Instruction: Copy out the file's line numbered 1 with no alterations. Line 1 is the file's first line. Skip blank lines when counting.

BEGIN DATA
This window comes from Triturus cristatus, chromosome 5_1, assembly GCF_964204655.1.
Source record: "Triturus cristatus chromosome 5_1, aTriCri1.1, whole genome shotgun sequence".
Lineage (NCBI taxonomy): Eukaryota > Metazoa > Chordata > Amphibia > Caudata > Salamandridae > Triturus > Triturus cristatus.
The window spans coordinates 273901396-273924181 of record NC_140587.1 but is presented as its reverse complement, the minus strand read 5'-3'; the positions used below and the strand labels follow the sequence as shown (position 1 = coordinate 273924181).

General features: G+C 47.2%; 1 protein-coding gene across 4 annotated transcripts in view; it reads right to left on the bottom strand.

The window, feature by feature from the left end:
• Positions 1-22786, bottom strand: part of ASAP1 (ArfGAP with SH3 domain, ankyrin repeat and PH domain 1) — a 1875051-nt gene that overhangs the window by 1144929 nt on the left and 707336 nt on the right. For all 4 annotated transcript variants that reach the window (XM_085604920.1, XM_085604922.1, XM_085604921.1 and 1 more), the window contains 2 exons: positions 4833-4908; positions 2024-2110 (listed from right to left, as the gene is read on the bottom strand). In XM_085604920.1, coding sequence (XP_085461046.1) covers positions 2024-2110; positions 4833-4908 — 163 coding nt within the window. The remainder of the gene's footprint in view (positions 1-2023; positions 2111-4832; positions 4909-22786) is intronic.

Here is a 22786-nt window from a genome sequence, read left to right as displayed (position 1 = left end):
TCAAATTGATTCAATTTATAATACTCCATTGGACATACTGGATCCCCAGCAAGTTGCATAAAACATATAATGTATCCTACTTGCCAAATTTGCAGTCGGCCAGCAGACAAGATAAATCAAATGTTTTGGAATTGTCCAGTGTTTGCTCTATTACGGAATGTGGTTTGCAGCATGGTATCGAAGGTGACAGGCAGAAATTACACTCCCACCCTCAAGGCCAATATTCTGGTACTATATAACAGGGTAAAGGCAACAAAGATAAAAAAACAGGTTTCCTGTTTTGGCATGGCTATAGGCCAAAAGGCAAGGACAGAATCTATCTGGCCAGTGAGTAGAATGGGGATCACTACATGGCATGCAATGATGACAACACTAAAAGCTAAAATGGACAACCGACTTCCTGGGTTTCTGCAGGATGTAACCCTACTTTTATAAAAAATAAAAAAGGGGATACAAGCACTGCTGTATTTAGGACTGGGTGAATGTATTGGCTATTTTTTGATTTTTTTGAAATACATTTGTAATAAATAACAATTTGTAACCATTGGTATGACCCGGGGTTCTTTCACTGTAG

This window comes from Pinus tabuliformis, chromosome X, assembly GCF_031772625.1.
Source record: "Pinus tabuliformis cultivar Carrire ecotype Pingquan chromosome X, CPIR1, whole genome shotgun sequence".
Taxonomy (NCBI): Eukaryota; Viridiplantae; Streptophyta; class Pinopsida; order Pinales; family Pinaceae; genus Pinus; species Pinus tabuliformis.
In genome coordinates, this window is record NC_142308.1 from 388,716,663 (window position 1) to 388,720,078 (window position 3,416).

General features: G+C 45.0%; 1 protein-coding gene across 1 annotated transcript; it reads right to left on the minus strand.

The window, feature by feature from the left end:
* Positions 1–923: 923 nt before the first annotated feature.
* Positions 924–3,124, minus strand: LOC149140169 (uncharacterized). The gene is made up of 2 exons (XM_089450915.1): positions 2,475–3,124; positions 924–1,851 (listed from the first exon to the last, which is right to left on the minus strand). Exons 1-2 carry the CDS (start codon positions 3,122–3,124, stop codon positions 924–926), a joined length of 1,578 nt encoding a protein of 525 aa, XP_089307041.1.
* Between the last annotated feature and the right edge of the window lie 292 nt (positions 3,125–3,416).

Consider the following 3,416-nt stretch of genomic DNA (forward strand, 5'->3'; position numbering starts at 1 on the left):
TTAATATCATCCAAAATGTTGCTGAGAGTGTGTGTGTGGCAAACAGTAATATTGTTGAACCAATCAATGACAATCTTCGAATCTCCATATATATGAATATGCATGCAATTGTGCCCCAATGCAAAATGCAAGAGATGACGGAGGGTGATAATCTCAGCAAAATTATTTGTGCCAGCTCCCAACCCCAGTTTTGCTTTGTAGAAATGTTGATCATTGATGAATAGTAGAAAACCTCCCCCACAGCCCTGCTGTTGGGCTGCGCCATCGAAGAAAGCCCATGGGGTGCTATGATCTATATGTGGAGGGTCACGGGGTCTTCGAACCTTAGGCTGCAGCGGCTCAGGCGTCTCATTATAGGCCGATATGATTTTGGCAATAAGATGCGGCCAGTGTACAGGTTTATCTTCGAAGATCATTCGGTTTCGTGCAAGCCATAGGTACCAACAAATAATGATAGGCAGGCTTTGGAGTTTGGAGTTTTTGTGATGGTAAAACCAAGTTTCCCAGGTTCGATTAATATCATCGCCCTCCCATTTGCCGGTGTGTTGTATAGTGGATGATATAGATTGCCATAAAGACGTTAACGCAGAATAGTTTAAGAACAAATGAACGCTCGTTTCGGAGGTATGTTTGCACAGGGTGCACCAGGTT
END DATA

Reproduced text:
This window comes from Triturus cristatus, chromosome 5_1, assembly GCF_964204655.1.